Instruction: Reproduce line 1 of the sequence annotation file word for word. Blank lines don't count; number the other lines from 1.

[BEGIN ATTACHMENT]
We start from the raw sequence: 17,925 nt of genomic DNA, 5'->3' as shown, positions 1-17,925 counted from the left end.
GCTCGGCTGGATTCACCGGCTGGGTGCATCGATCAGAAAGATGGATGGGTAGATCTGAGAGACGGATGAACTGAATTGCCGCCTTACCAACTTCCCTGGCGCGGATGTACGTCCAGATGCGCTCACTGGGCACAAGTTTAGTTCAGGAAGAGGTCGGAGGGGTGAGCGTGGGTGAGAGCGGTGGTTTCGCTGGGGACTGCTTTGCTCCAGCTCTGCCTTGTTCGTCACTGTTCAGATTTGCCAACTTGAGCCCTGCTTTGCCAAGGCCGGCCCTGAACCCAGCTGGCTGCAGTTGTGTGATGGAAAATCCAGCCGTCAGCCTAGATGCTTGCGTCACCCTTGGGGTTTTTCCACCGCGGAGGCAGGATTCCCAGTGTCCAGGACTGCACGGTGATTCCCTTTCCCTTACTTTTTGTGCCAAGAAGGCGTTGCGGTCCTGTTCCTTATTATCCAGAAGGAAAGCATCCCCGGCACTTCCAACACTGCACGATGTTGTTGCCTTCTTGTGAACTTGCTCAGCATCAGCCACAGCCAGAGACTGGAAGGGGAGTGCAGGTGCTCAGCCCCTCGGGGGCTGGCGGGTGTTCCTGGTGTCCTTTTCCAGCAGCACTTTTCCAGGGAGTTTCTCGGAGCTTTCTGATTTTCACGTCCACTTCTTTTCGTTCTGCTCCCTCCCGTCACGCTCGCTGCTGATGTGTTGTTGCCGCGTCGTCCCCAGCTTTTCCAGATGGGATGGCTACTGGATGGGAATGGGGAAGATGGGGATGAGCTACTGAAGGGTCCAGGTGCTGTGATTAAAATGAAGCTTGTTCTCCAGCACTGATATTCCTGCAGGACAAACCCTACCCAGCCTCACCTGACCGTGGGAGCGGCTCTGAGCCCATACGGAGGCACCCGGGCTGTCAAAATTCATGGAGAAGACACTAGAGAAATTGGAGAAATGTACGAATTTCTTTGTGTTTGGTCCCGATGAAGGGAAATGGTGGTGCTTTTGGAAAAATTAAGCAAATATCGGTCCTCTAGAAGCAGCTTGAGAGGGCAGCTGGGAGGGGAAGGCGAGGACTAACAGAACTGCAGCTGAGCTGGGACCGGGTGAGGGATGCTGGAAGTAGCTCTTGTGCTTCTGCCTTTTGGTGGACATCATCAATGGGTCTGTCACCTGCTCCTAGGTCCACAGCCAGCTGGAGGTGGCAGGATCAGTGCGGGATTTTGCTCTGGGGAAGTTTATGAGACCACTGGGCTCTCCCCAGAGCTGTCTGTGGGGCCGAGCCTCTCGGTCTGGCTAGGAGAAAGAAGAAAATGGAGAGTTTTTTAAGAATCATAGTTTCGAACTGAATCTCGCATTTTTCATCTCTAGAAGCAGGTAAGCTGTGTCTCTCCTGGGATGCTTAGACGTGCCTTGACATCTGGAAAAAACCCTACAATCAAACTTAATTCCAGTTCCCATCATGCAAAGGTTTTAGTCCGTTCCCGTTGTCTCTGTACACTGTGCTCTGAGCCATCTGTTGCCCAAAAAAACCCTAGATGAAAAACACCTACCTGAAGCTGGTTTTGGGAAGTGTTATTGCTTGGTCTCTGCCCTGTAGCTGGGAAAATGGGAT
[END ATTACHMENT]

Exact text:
We start from the raw sequence: 17,925 nt of genomic DNA, 5'->3' as shown, positions 1-17,925 counted from the left end.